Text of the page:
SCUBAPRO is always trying to innovate for the working divers and set the standard for new gear. The latest features for the Frameless/ Frameless Gorilla mask are the addition of the comfort strap adapter. They can be added onto existing masks, and this allows the user to add several new features to one of the most iconic masks ever made. We have new accessories for the classic Frameless mask. The latest version of the Frameless that is available with an integrated HUD Arm that allows you to mount the SCUBAPRO HUD hands-free dive compute.

You can also convert the Frameless with quick clip adapters so you can use the comfort straps and even the Odin Helmet Straps. Again, SCUBAPRO has partnered with a leader in the Tactical Gear Industry. Ops-Core is the primer brand when it comes to helmet innovation. The Odin system allows any mask with quick clips to be attached to any helmet that has the Ops-Core ARC rail systems. The Odin straps are perfect for any time you have to wear a helmet when diving or in the water. Like diving a DPV, Wearing Jet-boots, Search and Rescue Operations or working in Fast Moving Water. The Comfort Strap is similar to a ski goggle strap in design. It clips right into the mask buckle adapter and offers a wide adjustment range. It also is a lot less likely to break mid-dive as it is a nylon strap and not rubber or silicone. The adapter also makes the mask non-magnetic for EOD use, as it removes all metal parts.

Frameless with quick-release buckles QR kit PN 24.340.039

The SCUBAPRO Odin Helmet strap system features two mask straps fitted with the Ops-Core goggle swivel clip and shoe rail adapters. It will fit all Ops-Core helmets, or any helmet equipped with an ARC rail. It will fit any SCUBAPRO mask that has quick clips. Odin Helmet straps (part number 24.815.100)

For more information, please contact SCUBAPRO Global Military/ Government manager.

SCUBAPRO Sunday – Drinking Saltwater

Sunday, November 24th, 2019

I know most people will never be on a boat that sinks and be in the situation, whereas they would have to try and survive by drinking saltwater. First, don’t drink saltwater it will kill you. But there might come a time that you are on are out in the field for a long time, and you have to find water, and its either get it from the ocean or possible from a river or swap that has brackish water (half salt/ half fresh). The best method is to have a pump with you that can be used for saltwater. It will be a lot of work pumping saltwater and turning it into fresh is a lot of work for a little reward. There is also a way to get clean water out of saltwater that uses a leaching method that you can fill and forget. HTI uses Osmosis is the natural diffusion of water through a semi-permeable membrane from a solution containing a low concentration of dissolved solids to a solution having a higher level of dissolved solids. When it comes to the best method for you that depends on the situation, I am going to talk about a few different techniques and also suggest a few things you can just buy and keep around.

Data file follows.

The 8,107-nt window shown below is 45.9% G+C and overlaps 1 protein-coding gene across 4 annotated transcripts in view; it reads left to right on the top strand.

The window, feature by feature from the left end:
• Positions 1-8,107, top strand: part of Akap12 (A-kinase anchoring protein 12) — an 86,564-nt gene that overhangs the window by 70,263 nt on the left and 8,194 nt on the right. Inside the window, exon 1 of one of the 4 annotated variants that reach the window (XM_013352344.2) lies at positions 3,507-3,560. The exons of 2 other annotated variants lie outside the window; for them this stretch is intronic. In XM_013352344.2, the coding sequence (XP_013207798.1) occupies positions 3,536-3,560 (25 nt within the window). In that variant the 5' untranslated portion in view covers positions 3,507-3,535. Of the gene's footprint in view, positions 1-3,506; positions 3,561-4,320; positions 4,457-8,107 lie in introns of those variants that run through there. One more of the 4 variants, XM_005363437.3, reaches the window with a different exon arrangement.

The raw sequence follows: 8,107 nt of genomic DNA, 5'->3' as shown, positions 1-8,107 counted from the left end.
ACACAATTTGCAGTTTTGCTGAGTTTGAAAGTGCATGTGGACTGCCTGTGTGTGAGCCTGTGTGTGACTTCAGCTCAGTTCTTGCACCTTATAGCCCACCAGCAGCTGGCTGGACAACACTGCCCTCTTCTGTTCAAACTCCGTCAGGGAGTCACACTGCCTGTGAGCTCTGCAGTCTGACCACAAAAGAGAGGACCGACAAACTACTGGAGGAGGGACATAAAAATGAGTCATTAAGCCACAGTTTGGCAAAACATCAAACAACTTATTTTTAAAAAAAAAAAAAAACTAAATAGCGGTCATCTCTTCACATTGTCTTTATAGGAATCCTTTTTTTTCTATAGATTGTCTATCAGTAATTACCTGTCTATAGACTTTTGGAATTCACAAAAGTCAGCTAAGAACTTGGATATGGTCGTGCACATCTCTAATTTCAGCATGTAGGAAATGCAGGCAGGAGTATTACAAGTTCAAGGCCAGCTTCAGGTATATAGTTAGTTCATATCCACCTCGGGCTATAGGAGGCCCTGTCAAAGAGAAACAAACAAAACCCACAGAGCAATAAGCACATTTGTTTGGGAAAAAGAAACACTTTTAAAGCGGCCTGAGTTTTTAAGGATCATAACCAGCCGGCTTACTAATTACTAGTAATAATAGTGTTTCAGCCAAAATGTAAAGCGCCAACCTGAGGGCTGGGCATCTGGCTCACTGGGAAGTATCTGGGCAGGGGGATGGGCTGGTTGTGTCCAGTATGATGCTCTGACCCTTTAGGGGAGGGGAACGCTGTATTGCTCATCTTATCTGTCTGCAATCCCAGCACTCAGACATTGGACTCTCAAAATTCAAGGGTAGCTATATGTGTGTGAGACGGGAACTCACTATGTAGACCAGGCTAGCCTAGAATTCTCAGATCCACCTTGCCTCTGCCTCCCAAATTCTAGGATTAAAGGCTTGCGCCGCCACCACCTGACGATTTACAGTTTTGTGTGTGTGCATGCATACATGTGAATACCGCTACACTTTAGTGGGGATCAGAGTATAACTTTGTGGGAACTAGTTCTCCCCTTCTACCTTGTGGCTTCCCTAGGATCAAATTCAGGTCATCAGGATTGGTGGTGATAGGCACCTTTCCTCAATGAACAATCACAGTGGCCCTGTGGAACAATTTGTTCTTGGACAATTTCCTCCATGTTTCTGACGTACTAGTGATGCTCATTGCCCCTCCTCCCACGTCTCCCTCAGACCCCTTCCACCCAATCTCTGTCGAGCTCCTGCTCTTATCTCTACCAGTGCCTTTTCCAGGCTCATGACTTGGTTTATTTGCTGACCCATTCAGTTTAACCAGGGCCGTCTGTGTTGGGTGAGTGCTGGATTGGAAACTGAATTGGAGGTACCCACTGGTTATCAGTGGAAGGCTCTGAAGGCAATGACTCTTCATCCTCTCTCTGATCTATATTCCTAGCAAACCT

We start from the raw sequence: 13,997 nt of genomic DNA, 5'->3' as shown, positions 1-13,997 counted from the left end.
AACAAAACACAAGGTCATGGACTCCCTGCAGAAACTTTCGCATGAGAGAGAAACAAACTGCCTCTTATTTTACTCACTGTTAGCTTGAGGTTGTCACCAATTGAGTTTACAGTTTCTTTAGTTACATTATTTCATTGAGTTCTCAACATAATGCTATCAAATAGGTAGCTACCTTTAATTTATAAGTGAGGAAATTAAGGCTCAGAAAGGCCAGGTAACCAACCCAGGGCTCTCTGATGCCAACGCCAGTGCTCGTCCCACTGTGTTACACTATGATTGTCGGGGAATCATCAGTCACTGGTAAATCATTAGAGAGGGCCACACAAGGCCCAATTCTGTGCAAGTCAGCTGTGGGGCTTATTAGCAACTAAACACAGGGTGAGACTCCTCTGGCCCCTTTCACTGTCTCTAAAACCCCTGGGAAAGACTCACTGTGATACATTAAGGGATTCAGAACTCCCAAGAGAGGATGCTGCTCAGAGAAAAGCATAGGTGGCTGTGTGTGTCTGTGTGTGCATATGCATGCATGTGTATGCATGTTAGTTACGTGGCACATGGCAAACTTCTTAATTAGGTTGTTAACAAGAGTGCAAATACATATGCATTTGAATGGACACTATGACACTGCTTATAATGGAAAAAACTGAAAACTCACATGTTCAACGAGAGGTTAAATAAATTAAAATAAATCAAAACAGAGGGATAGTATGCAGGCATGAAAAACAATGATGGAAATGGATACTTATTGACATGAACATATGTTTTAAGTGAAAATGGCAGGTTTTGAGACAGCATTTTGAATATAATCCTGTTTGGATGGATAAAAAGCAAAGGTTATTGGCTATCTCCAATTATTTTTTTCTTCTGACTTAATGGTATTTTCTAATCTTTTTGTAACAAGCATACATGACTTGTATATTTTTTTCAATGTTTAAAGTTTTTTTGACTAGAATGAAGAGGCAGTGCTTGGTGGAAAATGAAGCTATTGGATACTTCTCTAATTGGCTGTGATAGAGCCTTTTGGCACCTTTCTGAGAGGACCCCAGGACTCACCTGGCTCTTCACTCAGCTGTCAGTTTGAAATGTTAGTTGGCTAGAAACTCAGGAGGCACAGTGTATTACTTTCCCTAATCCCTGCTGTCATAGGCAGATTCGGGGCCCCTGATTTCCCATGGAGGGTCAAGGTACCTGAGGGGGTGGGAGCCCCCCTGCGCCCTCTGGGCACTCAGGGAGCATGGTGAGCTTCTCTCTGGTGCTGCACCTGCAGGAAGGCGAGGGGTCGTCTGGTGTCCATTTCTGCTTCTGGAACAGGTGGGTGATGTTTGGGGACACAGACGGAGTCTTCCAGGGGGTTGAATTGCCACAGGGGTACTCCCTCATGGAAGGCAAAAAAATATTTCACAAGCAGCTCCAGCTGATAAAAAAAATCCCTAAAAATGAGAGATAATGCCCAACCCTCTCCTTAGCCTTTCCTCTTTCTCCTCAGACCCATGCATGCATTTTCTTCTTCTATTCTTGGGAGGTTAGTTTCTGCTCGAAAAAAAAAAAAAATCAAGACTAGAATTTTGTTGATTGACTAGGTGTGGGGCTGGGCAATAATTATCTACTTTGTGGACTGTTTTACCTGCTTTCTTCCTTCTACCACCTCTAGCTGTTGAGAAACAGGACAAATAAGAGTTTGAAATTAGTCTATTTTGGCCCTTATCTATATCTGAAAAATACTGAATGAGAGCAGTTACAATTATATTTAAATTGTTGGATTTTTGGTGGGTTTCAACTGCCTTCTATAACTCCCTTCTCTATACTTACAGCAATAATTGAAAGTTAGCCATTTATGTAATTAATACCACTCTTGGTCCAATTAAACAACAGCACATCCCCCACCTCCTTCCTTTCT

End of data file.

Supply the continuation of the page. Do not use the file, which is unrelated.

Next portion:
Getting salt out of seawater requires the following essential components. It doesn’t matter what you do to accomplish this, but they should be as clean as posable.

1. Method of evaporation

2. Something to catch condensation

3. A way to collect the condensation back into a substantial container.

There are a lot of things you can use to accomplish this, and during a real survival situation, knowing the necessary actions will go a long way. You should always carry the right items, so if you find yourself in this situation, it will make it a lot easier. All of this will go a long way and could save your life. You should always have items to purify water on your boat because you never know what will happen. You can have this in your boat, and if you need it, it is there.


Above is a basic Solar still, you can even just put a plastic bag on green vegetation and collect water that way.

This can be accomplished with a poncho also. Beach well. Along the coast, obtain water by digging a beach well. If you are near a beach you can go back on the beach or inland a little bit and dig a beach well, let it fill with water and drain it at least three times before you drink it. It should be boiled or treated.


There was an 18year old kid from Indonesia that survived 49 days on a tiny fishing boat, and he used his clothes to filter the water thru to make it (more) drinkable. He used his cotton shirt and drank the water thru it. Some studies have shown that filtering water through a sari, is a garment that is commonly worn by women in the Indian subcontinent, can significantly increase its potability. In 2003, scientists discovered that filtering water from rivers and ponds in Bangladesh through a folded piece of cotton cloth taken from a sari cut the risk of infection with cholera by half. Interestingly, they noted that old fabric makes for a better filter than new material because the pore size of loose threads is smaller.

In a follow-up study in 2015, researchers found that a filter made of four layers of worn cotton material could filter out more than 99 percent of all cholera bacteria.

One of the biggest things to remember in a survival situation is, do not eat if you don’t have water. If you have water available to you, you should try and filter it as much as possible. But if it comes to, I am going to die if I don’t drink the water. Well, most survival experts say to drink it. (that only counts for freshwater not water with salt in it) When you are rescued, a lot of what you can get from drinking bad water can be treated.